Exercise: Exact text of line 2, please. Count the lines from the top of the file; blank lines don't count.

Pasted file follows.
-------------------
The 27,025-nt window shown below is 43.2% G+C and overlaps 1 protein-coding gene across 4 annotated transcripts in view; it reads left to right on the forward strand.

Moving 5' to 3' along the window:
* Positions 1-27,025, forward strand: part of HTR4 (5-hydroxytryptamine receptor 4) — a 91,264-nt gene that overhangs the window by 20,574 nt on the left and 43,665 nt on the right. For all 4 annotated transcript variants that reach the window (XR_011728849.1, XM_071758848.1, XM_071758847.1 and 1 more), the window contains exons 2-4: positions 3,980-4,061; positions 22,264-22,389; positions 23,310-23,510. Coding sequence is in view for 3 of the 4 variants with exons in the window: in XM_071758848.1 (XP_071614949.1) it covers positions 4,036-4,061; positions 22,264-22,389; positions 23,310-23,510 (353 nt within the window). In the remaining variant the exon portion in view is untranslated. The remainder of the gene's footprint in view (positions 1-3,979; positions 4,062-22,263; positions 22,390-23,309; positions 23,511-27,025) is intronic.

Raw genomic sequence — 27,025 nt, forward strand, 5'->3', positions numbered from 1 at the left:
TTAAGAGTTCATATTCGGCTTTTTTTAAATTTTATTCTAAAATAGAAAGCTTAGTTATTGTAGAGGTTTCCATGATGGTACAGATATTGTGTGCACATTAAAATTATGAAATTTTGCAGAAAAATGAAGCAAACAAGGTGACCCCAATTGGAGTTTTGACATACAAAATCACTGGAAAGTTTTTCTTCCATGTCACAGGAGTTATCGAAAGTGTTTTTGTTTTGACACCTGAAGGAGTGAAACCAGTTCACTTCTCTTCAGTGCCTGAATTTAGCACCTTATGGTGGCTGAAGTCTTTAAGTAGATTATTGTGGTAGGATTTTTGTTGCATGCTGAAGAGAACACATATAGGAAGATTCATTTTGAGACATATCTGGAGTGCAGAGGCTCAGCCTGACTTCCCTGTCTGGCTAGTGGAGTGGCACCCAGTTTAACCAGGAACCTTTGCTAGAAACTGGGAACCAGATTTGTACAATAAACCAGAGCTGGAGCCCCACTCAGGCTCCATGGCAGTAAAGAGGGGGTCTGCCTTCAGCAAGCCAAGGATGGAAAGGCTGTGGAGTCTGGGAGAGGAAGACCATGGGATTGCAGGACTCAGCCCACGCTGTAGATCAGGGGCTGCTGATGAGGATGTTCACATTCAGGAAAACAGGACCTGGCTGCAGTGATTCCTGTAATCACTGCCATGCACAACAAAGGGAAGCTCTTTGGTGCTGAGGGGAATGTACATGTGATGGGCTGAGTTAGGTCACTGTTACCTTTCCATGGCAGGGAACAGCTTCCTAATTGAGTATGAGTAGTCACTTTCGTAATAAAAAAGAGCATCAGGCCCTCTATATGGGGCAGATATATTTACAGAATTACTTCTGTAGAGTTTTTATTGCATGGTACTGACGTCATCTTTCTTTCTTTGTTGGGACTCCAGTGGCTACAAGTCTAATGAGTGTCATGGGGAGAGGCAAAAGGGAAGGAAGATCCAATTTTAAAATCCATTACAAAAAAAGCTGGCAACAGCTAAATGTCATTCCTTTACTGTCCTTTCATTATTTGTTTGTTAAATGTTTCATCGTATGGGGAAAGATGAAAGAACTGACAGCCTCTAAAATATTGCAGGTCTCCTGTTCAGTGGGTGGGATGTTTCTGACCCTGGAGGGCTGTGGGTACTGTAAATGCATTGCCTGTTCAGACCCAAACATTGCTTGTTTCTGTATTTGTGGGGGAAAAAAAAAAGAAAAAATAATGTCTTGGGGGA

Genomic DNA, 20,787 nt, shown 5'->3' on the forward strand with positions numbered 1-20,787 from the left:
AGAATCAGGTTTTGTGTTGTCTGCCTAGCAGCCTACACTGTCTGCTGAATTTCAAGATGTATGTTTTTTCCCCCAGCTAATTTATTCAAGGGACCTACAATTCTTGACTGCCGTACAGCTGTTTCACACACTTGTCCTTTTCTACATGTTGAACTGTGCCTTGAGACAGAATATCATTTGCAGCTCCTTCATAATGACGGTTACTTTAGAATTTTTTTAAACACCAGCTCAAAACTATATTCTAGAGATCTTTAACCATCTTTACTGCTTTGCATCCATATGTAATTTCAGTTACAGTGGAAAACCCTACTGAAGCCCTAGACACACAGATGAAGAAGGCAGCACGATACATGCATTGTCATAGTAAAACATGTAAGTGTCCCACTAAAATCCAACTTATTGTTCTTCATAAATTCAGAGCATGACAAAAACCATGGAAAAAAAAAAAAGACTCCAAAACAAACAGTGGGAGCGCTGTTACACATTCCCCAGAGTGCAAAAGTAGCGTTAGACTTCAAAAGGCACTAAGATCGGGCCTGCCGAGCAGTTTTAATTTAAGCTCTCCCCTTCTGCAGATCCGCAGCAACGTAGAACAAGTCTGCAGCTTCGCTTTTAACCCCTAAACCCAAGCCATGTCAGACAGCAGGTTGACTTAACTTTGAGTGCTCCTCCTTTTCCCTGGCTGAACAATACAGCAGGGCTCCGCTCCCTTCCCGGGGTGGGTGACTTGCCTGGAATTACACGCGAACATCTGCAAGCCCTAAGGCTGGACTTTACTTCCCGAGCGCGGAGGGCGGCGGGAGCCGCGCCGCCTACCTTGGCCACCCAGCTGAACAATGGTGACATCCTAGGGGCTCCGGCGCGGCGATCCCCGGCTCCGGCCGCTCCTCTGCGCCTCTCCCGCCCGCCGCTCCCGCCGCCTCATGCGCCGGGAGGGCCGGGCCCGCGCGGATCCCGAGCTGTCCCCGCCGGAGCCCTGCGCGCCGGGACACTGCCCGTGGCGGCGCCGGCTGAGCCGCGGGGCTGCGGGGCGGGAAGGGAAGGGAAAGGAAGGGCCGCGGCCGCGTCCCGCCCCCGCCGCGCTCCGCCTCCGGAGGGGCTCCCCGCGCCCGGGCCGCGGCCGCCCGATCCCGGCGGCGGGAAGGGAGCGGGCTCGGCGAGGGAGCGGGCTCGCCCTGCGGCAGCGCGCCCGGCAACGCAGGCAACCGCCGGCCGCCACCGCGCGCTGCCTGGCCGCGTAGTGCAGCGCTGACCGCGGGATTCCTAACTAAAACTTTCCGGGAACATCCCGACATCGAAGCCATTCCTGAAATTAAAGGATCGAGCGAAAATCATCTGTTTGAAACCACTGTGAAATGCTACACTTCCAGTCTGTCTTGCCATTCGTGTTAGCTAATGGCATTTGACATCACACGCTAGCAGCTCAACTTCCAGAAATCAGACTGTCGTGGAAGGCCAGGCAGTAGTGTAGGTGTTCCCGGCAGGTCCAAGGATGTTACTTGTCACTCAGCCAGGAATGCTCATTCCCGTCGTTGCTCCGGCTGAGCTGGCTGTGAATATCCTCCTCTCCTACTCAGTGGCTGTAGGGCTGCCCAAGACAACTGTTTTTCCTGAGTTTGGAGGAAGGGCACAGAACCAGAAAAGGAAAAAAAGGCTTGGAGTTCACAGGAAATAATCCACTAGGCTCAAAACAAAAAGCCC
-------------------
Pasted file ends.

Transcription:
Moving 5' to 3' along the window: